Highly Rated Kitchen Flooring

If you know you want new flooring for your kitchen, but you aren’t sure exactly what type or material you want yet, you are probably only sure about one thing: You want it to be the highest rated kitchen flooring. Well, I don’t blame you! No sense in getting a floor, have it be wood, laminates, tile or stone and have it be crappy quality, right?! Well, below, I have ascertained a wide range of flooring materials and types. But, they all have one thing in common: They are the highest rated and reviewed flooring products around. Maybe if you see all of the different options available you will be able to choose a material/product that you really love.

Rubber Rolled Flooring

This one comes to you from Inc Stores and you can check it out here. You might not automatically think of a rubber floor when you think of kitchen flooring, and yet many people decide to place these in their kitchens. Rubber floors are becoming super popular because they are easy on your feet, legs, knees and back. You can stand on them for minutes or hours at a time and yet never be in pain! These ones come in a rubber roll that is 4 feet by 10 feet – 40 square feet. But the price is pretty nice, and the reviews are pretty darn high. For someone such as myself – who would be in the kitchen a lot and needs something comfy to stand on, this would be a really good option, its also really easy to maintain and keep clean. This product comes in a few different colors; blue, gray, black, brick red, tan and green. The brick red has an almost Terracotta look to it. When looking for rubber mats its also a good idea to find out what they contain. This one is pretty green and it does NOT contain phthalates which means its healthier for you and your home.

 

 

 

 

 

 

 

 

 

 

 

 

Solid Pine Wood Flooring

Now if its a wood floor you want, this is a good option to choose from. Each type of wood for flooring has a rating called a Janka rating. Domesticated woods tend to go from soft to hard, and exotics go from hard to super hard. So for example, Brazilian Cherry is at 2820 – the hardest wood around. Whereas Red Oak is1290 and then you have Pine which is at 870. Its by far the hardest wood, however, it works well for flooring and its cost efficient. If you were to get a true Brazilian wood floor it would cost $15,000 to $45,000. Pretty crazy. On the other hand, Ponderosa Pine costs significantly less. This one comes with varying lengths in a 16.5 square foot package. The wood is cured and stained which means its UV light resistant and scratch resistant. This can be used on both regular subfloors, as well as radiant heating flooring. Pretty much everyone that buys this flooring is super happy with it. Its a quality floor, that looks good, is easy to install and easy to take care of. Its also super attractive to look at!

 

 

 

 

 

 

 

 

 

Also, here’s a little graph on Janka Ratings.  This one is one of the ones I used when I was finding wood floors for my own home!  Its very useful.  You can see quite literally all the woods used in things like wood floors and cabinets, as well as their rating.  The higher the rating, the better the wood.  The Janka deals with a test that is done using a .444mm steel ball.  The point is to see how much pressure it takes to embed the ball into the wood.  If you cant see the image well enough, click this link.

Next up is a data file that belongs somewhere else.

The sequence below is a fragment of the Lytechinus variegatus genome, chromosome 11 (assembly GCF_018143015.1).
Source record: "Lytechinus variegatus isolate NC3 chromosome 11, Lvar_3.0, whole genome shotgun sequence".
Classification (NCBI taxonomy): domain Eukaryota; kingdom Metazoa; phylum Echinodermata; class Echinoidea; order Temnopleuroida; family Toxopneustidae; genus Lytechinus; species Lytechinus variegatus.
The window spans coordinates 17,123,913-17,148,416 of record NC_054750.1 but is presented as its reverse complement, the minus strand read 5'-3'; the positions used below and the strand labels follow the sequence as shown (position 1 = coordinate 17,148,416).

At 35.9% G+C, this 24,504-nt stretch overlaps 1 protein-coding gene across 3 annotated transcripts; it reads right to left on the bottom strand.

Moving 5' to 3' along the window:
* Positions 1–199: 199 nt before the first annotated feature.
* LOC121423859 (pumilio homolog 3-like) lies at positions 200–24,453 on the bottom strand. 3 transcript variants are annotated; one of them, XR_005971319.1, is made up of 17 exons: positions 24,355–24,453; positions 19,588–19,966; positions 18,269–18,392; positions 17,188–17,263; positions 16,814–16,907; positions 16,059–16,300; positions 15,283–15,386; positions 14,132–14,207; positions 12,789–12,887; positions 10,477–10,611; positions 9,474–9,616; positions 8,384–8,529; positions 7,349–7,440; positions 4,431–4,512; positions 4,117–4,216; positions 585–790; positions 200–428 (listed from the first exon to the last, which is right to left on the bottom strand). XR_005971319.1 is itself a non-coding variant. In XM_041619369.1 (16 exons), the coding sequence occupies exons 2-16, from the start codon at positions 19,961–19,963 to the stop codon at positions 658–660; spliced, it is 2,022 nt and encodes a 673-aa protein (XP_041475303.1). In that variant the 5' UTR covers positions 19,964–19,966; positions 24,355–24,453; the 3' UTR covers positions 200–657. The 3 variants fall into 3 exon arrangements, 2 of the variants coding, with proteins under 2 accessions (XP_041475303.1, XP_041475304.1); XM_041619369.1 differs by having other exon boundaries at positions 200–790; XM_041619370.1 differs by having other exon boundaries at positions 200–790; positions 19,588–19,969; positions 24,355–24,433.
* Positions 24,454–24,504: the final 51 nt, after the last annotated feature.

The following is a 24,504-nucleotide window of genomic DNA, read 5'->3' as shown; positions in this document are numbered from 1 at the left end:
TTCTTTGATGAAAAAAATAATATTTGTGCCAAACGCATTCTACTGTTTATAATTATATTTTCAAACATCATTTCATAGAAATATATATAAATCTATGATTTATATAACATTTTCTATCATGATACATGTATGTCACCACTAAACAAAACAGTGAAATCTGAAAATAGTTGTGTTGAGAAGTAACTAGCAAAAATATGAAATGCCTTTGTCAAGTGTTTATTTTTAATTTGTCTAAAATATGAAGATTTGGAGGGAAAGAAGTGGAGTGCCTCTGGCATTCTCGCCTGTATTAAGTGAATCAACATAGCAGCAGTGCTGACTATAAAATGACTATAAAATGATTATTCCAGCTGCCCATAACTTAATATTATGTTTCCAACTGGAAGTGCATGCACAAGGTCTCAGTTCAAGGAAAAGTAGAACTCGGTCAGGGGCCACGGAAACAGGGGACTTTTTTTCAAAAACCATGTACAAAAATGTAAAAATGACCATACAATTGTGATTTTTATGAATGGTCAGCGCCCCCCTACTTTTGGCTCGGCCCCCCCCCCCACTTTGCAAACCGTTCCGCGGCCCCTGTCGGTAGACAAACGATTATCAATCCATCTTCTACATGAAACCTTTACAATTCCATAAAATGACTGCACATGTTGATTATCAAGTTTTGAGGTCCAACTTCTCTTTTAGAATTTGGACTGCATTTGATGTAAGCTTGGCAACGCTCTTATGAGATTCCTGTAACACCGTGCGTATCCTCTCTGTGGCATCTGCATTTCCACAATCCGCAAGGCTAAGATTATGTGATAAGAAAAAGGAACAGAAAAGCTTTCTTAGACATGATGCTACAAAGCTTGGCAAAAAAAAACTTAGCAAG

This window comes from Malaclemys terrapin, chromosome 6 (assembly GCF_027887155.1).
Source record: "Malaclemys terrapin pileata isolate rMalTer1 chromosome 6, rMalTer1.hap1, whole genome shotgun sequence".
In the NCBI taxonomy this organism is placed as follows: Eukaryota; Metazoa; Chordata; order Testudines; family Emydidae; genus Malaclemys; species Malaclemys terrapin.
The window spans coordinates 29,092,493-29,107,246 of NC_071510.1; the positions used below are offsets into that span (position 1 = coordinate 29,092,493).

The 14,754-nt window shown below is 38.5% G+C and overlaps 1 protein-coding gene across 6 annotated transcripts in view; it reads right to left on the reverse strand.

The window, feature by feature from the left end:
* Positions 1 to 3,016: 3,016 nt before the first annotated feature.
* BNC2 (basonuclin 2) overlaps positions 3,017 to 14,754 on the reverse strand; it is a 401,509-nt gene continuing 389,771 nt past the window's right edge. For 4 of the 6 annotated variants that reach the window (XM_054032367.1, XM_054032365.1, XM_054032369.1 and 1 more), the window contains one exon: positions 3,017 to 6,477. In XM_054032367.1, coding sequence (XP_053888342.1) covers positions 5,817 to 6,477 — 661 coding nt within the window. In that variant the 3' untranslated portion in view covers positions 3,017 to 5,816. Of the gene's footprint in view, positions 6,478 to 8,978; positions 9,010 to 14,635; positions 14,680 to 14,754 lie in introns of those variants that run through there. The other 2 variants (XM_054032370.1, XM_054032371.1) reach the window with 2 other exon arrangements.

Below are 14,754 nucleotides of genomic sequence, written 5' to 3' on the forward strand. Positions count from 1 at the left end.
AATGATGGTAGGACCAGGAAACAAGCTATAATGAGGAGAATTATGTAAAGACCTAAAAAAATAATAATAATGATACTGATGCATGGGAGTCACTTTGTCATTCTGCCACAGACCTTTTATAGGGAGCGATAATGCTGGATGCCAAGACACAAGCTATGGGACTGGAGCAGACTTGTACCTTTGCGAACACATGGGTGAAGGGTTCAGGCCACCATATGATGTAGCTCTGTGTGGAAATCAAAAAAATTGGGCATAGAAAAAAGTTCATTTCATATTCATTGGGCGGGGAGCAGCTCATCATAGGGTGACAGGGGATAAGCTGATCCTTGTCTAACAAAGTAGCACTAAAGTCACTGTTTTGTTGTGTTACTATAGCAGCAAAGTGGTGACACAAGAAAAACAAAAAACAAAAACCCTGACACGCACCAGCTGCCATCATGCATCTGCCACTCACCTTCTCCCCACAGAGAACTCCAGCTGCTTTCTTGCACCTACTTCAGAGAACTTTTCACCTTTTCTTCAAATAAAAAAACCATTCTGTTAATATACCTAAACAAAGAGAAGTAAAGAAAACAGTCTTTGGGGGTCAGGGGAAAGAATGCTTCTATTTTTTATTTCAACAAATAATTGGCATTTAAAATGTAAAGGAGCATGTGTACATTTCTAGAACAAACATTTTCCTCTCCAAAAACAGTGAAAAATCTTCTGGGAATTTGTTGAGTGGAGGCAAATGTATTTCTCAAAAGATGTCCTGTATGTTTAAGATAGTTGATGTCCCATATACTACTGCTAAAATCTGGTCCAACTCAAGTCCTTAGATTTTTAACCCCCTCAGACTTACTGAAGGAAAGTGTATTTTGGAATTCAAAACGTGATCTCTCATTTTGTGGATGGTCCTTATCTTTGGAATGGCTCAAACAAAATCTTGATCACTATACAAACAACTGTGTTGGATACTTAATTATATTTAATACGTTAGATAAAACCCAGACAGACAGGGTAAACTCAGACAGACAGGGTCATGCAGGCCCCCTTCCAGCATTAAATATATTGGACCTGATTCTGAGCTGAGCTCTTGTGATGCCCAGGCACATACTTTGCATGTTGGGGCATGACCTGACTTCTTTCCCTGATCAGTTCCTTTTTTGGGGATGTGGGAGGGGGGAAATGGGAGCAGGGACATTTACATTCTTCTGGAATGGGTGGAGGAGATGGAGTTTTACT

Modular Flooring

Again this might not be something you will think of right away, and yet so many people use it. Check it out here if you can’t wait! Its cost efficient, super easy to install and it looks good. These come in a pack of 9 squares 3×3 feet, 16 tiles 4×4, 25 tiles 5×5, 36 tiles 6×6, 49 tiles 7×7, 64 tiles 8×8 feet total, 81 tiles 9×9 feet and 100 tiles which equal out to be 10×10 feet. It also comes in Blackstone, oak, teak and slate black. These have a tong and groove design. That is, each side contains “hooks” that hook into the tile next to it. You can also use glue for extra support if you plan on keeping the floor together for a few years. I bought some of these a few years back for a basement laundry area. Couldn’t use real wood because it was sort of damp like most basements are! But, I needed something that was a little more attractive than the cement flooring we had in the basement. These worked like a charm, and yes, we did use glue to keep them together even more than they already were. People use these for all sorts of things; basement flooring, tap floors, gyms, converted garages, kitchen flooring, bathroom flooring and more. These are also pretty cost efficient which means you can lay down a nice floor, saving up money, and then getting an even better flooring option.

 

 

 

 

 

 

 

 

Somertile Retro Hex Flooring

These are porcelain, so you can place these on walls, but they are also strong enough for floors too. These come in 2 different sizing options and 5 different “pattern” options. Since this is porcelain, it has a .50 COF scale which makes it ideal for residential use, but not commercial use. These also have a PEI rating of 4 which allows them to be used for heavy duty uses in your home and they are ski resistant. Everyone openly admits that this tile is really pretty and that’s what caught their eye, to begin with, but they really enjoy the ease of installation, how easy it is to keep clean and maintain. Make sure you test grout options before you actually put the grout down! If you use a colored grout you want to make sure that it not only goes with the decor of the kitchen but that it goes with whatever color options you purchased for the tile itself!

 

 

 

 

 

 

 

 

 

 

 

 

All of these options are good for kitchen flooring. But, if you want something else, consider checking this page out for even more options.

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